Mixing It Up

Observations and ideas about race, ethnicity and mixing.

Certain Words Do Not Belong to Everyone

Rajkumari Singh defines a Coolie “To be an Indian or Chinese laborer who has emigrated under contract to a foreign land”. I never really heard of this word nor its origin until I read the text, “I am a Coolie”. Although I am completely in agreeance of Guyanese people reclaiming of the word proudly, I can also see why many of them along with other people of East Indian descent from Guyana would prefer to leave the word in the past. The word, coolie, was “a European’s name for a hired native labourer in India or China” as Singh described. Any word coined by Europeans in relation to marginalized groups is motivated by racist ideology or this sense of racial superiority. For example, during the height of slavery in the 18th century, The n-word with the “-er” attached, was referred to not just any slave but a black slave as way to belittle them while empowering whites as a superior race. Today, the context of the word has changed and many people especially the popular culture (music industry) are pushing for the frequent usage of the word as a source of empowerment. I think this word should be left in the past along with slavery. Slavery is one of the most brutalities that I know of and feels very personal so whenever I hear someone use the word regardless of what race the person is makes me very uncomfortable and deeply disturbed. I am surprised in the first place that this word still lingers today and is even more popular in youth’s vocabulary. Many people defend the word’s usage as meaning, “a friend” and even some go to the extend of saying that the ending of the word has been changed from”-er” to “-a” and therefore, the meaning is not the same. Regardless of how it is spelt today or what it means today should not be an excuse for anyone other than black to use the word. I don’t even think the black community should be using the word because, it motivates other races especially whites to feel the need to use it too. A white person asked to stop using the word would argue that someone is using the word and therefore it is okay and they don’t want to “feel left out”. Even words used to target LGBTQ communities such as “queer” and the f-word are also now being reclaimed as terms of endearment when those words used to be derogatories that have been used against them in the past. Now today, some people use the n-word, the f-word, and “queer” in the historical context to attack the targeted groups. Every marginalized groups should have the choice to decide whether or not they want to accept certain terms in the context of words of endearments. Within marginalized groups, there are varieties of opinions and experiences so the fact that one is fine with one term doesn’t mean all of the group is fine with that term.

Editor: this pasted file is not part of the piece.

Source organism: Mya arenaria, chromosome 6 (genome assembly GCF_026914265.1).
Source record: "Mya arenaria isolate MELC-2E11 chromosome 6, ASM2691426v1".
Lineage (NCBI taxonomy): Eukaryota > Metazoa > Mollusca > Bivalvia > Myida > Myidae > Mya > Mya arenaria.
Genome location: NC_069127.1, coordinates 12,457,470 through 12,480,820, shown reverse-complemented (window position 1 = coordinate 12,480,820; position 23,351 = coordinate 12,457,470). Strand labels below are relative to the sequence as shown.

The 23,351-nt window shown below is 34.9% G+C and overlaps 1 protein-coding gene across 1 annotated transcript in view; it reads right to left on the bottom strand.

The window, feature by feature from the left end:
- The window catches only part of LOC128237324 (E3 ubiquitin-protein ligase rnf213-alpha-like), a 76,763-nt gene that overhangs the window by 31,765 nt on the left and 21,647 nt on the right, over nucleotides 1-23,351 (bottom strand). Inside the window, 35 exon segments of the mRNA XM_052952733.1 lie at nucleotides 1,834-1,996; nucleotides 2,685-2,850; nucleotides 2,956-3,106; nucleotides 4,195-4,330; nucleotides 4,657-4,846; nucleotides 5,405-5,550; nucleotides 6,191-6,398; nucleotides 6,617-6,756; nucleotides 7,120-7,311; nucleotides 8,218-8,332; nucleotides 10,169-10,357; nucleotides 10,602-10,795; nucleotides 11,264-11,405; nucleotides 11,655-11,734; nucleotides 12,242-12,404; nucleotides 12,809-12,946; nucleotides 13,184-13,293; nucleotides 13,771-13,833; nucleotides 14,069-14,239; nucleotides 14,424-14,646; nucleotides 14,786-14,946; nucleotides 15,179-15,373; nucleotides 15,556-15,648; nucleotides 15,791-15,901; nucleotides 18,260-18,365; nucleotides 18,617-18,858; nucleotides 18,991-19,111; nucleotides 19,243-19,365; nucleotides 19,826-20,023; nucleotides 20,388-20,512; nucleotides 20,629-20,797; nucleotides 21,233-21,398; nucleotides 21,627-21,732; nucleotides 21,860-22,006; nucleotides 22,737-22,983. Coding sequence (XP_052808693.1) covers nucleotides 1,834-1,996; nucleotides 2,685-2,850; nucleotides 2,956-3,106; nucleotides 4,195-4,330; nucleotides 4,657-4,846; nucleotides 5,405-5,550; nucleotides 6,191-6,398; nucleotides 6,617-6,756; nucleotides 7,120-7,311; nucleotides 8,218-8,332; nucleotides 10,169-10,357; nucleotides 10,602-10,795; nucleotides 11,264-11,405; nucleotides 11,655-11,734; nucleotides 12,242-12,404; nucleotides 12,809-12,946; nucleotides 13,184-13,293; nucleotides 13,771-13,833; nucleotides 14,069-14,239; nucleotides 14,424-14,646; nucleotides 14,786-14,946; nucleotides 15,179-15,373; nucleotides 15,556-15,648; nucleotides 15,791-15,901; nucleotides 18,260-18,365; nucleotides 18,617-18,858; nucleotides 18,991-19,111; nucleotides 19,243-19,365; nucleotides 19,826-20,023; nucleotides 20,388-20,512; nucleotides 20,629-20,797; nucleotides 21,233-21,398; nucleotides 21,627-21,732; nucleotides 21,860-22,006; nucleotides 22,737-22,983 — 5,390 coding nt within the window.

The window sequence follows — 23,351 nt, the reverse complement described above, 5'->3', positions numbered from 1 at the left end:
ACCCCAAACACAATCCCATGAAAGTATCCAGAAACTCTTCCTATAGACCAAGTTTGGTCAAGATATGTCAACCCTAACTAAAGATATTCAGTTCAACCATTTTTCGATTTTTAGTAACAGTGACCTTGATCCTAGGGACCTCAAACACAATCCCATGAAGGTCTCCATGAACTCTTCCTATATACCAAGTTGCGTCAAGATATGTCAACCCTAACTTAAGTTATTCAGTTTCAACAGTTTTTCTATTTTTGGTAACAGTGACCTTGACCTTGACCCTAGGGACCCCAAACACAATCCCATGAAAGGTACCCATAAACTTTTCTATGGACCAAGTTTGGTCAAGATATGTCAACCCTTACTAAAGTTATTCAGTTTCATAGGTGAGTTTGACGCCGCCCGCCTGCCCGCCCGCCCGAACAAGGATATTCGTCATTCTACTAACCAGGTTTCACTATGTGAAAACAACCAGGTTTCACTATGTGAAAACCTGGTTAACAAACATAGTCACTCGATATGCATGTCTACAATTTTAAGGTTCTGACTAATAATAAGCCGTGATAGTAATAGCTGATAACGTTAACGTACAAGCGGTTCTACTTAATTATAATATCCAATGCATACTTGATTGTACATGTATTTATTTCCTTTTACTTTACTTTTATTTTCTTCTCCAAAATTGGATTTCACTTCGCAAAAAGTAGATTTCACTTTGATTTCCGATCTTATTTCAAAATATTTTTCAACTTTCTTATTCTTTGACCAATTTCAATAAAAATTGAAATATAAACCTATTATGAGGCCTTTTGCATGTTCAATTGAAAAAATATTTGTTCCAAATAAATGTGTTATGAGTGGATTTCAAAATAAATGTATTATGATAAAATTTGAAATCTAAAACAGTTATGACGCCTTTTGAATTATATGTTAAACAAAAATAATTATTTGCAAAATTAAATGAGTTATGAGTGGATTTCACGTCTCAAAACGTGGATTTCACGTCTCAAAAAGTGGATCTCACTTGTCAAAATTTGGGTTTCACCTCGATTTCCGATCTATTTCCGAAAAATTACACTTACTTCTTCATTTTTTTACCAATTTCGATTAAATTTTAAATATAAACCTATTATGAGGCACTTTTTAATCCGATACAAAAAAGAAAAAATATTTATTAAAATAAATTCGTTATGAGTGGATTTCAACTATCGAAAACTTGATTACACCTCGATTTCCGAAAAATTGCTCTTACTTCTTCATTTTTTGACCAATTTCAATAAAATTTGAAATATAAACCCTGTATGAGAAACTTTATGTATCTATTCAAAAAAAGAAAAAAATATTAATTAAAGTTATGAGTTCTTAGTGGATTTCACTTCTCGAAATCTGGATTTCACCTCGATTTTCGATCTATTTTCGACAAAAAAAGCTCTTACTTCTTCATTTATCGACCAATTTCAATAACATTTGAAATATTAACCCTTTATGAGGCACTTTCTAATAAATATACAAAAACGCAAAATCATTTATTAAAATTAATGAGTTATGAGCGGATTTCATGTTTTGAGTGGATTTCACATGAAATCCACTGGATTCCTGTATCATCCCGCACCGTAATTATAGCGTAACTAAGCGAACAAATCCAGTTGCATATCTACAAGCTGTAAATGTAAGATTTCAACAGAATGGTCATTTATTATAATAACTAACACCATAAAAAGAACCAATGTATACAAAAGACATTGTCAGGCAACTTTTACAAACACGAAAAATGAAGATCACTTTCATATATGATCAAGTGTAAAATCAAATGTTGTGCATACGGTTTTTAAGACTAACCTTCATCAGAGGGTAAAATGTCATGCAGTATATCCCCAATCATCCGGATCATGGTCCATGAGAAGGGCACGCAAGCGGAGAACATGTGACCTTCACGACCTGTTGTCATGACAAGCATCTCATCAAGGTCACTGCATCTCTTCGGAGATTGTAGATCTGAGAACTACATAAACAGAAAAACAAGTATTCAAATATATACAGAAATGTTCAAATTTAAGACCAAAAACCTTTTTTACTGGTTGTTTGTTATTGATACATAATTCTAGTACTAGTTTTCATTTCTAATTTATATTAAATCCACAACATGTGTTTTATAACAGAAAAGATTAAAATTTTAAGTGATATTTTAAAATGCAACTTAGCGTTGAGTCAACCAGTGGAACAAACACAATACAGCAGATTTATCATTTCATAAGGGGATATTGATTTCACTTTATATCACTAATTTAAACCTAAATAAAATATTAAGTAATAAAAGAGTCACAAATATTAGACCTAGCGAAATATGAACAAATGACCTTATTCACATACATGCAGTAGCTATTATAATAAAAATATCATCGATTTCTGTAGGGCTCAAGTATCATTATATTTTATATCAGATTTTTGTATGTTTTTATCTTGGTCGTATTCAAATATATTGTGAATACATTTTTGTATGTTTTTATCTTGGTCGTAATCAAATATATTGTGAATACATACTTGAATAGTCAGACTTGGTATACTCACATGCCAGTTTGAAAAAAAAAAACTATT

1 Comment

  1. I think you make valid points that come from personal sentiment and historical knowledge. Words that come from a colonizer and racist stance is a negative connotation. Today, people are reclaiming these nouns to combat the original intent. I do not feel comfortable telling a person within that marginalized group not say a word because it is not place. I only allow myself to chime in when I recognize a person outside of that community has no entitlement to that language.

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